Hiking—or even just taking a walk around the neighborhood—is a beneficial family activity, and not just for tiring kids out. Time in the outdoors gives kids a chance to show us what they’re interested in and take the lead in a safe environment. As parents, we have an opportunity to slow down and see things from our child’s perspective. That said, it’s important to adjust your expectations about what a family “hike” really means (and what it really looks like).
If you’re an active adult looking to rack up the miles and perhaps work up a sweat on a hike, it’s probably best to call up your bestie. Children don’t really hike—their tiny legs and shorter attention spans can only walk so far.
To nurture a love for nature from a young age and begin building lifelong relationships with your children, turn a simple hike into an engaging adventure with the fun activities below. These games will help your child develop critical skills, ignite their curiosity, make memories, and build respectful relationships that will last a lifetime.
Children love to collect things. And although it’s not advisable to take items from public trails or state or national parks, you can collect memories in different ways. Rather than taking things from your adventure, bring a camera or sketch book for children to record items seen on their walk. Avoid sharing a scavenger-hunt style list, which they may fixate on and which can pull them away from the experience of exploring. For young children (ages one to four), simply let them take the lead and find what interests them. As kids get older, begin to call out items to look for based on color, texture, or shape.
Stacking stones is an exercise that has been used in meditation practice for centuries to teach patience, mindfulness, and balance. As it turns out, it’s also a fun game for children that teaches size, weight, measurement, and engineering principles. Stack stones, one on top of another from largest to smallest. If the stack falls over, that’s okay! Encouraging kids to try again teaches that iteration is normal before we get something right.
Tap Into Natural Resources
The forest has an abundance of natural resources, and we can take the opportunity to find and use these items in real time. Finding Aspen trees and using the dust on their trunk as a natural sunscreen is a fun one–especially since kids are used to seeing sunscreen in a bottle (just don’t forget to apply regular sunscreen too). As children get older, they can be taught about water filtration or how to identify safe berries to eat.
Pack a pad of paper for plant stamps. Ask your child to choose a leaf, then use a flat rock to rub the leaf on the paper to make an impression. The chlorophyll will act as an ink, leaving behind a plant stamp. It’s also a fun way to make greeting cards.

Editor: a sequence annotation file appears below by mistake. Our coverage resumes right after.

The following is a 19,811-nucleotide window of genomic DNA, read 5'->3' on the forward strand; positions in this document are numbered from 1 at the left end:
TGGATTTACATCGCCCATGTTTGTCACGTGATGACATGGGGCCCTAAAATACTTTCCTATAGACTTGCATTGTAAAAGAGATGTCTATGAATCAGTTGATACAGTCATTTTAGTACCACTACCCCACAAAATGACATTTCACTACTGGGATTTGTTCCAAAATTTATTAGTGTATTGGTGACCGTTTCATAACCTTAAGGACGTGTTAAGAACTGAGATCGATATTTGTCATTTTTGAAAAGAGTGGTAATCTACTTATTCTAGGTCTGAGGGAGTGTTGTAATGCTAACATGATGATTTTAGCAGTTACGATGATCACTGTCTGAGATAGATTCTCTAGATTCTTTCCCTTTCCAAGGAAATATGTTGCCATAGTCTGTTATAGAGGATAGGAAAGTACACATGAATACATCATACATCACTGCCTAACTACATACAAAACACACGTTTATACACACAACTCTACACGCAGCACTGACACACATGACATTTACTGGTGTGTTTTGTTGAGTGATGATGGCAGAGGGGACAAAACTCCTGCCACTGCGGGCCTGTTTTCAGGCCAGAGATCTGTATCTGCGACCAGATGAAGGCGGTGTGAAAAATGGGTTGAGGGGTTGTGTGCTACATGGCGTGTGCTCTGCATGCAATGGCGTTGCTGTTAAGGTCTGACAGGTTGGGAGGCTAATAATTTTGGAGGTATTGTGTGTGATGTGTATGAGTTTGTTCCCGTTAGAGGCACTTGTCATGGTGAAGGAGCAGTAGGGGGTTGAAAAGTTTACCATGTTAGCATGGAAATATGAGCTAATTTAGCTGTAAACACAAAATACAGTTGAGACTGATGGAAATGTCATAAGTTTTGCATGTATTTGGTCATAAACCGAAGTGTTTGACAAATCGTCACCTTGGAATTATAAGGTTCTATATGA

Encourage your child to be on the lookout for a walking stick. They can switch them out if they encounter better ones throughout the walk. Bonus: Take the stick home and have them paint or decorate it with items from the walk.
Create a Trail Map
Drawing a trail map allows children to take note of their surroundings (what they notice to put on the map may surprise you!). For older kids, incorporate a lesson in using a compass and allow them to “lead the way” back to the car, helping them to hone navigation skills.
Trail Clean Up
Taking care of our environment is a learned behavior, and it’s important for the longevity of our planet. Help instill a sense of responsibility and love for Earth by bringing a bag to collect trash along the trail. This allows children to visualize their impact on the environment.
Bushcraft is a component of wildlife survival and fun to do when hiking or camping. Just as children have fun building forts at home out of couch cushions and blankets, building one together as a family outside takes fort building to a whole new level. It can be as simple as leaning sticks and brush against a tree for shelter, but most likely will take on a shape and function of its own as you get going. Make sure to enjoy the fruits of your labor and eat a snack or read a book inside.
Children love rocks. As they collect rocks throughout your hike, be sure to notice together what’s underneath. Did you find worms? Roly-poly bugs? Maybe a rock has a cool fossil imprint.
Scat and Tracks
Kids’ fascination with poop runs deep, and parents can lean into that fascination to make it educational (without kids even realizing it). Ask them: What kind of animal scat is this? What kind of footprints do you see? Or encourage their curiosity by saying, Let’s play forest detective and look for animal tracks around it.
Tricia Martin-Owen is the founder & Head of School at The Oak School, a nature-based, holistic school in Lakewood that teaches Pre-K and grade school levels.